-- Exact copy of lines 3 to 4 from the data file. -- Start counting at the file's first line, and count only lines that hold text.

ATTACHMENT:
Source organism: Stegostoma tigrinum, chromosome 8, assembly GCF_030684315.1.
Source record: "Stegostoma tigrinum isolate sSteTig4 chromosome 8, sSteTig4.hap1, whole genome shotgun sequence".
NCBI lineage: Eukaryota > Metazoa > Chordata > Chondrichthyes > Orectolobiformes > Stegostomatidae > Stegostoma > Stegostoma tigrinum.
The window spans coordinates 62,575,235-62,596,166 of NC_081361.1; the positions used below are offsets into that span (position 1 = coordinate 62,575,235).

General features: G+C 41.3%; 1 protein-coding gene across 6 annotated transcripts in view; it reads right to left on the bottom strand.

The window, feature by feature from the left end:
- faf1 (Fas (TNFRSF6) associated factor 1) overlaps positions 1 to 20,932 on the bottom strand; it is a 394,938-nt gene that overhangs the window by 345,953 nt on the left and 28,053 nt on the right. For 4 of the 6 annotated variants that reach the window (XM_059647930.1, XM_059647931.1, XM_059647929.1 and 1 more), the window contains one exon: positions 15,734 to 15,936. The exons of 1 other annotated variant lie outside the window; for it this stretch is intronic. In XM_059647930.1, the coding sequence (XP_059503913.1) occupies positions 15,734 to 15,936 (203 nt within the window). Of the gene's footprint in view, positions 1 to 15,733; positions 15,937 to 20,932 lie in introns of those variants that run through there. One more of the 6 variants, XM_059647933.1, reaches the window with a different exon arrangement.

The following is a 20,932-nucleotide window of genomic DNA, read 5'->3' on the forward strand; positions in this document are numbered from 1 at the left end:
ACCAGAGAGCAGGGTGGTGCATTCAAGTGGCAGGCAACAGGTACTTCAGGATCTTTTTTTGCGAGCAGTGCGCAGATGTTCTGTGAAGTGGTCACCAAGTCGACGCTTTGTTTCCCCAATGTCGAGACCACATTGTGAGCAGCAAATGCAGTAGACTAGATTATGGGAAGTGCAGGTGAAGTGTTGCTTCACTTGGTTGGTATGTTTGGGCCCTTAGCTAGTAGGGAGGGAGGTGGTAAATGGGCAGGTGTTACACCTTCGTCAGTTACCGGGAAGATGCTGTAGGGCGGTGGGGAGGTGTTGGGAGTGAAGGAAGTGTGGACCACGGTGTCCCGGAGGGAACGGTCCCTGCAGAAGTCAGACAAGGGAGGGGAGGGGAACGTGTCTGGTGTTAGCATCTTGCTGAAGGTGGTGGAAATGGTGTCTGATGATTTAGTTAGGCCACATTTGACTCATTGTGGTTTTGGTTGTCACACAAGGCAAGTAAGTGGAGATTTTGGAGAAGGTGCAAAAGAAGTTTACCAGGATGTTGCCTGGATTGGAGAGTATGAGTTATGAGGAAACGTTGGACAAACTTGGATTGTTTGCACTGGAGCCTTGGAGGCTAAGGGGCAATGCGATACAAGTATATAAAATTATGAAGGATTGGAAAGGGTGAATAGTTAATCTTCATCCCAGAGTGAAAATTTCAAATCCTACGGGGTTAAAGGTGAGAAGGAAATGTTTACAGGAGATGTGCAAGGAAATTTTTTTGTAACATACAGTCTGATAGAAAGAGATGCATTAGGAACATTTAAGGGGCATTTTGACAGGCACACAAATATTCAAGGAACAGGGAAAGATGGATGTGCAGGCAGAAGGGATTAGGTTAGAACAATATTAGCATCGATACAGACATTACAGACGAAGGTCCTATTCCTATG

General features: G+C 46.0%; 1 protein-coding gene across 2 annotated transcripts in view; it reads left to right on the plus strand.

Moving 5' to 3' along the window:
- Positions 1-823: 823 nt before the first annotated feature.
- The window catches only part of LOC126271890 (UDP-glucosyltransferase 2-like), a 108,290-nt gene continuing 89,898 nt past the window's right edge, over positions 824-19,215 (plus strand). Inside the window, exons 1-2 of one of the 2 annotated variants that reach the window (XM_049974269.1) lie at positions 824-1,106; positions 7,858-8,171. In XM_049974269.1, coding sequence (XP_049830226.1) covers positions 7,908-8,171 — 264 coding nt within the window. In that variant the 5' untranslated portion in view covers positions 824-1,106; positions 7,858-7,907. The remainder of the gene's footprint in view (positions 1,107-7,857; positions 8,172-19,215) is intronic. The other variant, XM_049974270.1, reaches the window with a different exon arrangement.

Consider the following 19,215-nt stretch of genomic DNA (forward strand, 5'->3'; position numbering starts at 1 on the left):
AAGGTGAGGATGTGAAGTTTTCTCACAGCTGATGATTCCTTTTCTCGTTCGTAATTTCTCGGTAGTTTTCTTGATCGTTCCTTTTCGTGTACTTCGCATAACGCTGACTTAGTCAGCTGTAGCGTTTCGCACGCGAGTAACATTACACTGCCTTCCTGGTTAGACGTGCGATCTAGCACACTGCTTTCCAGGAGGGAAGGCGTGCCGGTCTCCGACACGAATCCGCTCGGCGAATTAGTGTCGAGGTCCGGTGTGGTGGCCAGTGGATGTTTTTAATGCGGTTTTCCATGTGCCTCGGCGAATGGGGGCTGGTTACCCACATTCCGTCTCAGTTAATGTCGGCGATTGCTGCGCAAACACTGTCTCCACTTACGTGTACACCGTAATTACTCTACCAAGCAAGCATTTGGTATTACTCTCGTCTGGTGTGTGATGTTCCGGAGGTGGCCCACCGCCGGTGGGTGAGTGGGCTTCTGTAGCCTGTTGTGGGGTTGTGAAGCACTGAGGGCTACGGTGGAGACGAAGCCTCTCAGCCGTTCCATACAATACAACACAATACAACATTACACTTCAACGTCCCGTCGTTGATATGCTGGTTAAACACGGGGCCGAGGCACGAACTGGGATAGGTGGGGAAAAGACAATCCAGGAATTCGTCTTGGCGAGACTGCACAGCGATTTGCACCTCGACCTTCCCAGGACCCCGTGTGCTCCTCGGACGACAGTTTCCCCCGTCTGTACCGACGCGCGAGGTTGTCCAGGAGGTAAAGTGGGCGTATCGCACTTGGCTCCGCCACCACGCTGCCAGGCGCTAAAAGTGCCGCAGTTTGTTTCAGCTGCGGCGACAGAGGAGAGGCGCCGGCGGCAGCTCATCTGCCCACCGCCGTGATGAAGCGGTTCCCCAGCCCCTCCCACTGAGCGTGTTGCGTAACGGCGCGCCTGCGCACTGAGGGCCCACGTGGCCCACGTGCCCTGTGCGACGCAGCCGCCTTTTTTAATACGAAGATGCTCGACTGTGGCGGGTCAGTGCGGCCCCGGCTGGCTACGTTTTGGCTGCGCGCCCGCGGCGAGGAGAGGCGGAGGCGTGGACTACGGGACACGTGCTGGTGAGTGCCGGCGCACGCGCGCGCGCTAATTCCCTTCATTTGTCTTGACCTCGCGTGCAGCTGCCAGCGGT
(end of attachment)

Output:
NCBI lineage: Eukaryota > Metazoa > Chordata > Chondrichthyes > Orectolobiformes > Stegostomatidae > Stegostoma > Stegostoma tigrinum.
The window spans coordinates 62,575,235-62,596,166 of NC_081361.1; the positions used below are offsets into that span (position 1 = coordinate 62,575,235).